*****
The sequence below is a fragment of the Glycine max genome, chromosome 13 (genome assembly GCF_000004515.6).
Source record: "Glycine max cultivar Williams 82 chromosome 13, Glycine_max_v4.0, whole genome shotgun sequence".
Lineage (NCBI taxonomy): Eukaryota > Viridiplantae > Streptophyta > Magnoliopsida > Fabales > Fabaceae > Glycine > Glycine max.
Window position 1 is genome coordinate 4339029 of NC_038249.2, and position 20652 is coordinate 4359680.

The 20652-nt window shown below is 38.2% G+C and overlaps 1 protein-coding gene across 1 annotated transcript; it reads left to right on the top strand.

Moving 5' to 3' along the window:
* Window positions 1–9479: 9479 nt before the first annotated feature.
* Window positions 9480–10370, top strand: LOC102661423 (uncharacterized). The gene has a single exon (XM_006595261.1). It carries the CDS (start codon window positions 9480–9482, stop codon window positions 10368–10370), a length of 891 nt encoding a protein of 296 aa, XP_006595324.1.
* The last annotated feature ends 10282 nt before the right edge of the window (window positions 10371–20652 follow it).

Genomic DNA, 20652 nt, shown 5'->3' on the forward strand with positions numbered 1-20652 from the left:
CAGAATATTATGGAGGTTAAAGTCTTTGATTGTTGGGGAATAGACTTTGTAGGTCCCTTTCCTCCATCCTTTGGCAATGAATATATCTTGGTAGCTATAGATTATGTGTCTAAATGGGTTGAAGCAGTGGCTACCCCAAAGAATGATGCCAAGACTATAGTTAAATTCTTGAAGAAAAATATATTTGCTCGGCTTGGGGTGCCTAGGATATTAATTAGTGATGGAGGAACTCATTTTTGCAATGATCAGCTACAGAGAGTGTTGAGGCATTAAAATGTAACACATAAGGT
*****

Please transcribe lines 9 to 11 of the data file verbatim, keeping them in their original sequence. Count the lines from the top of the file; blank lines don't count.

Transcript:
* The last annotated feature ends 10282 nt before the right edge of the window (window positions 10371–20652 follow it).

Genomic DNA, 20652 nt, shown 5'->3' on the forward strand with positions numbered 1-20652 from the left:
CAGAATATTATGGAGGTTAAAGTCTTTGATTGTTGGGGAATAGACTTTGTAGGTCCCTTTCCTCCATCCTTTGGCAATGAATATATCTTGGTAGCTATAGATTATGTGTCTAAATGGGTTGAAGCAGTGGCTACCCCAAAGAATGATGCCAAGACTATAGTTAAATTCTTGAAGAAAAATATATTTGCTCGGCTTGGGGTGCCTAGGATATTAATTAGTGATGGAGGAACTCATTTTTGCAATGATCAGCTACAGAGAGTGTTGAGGCATTAAAATGTAACACATAAGGT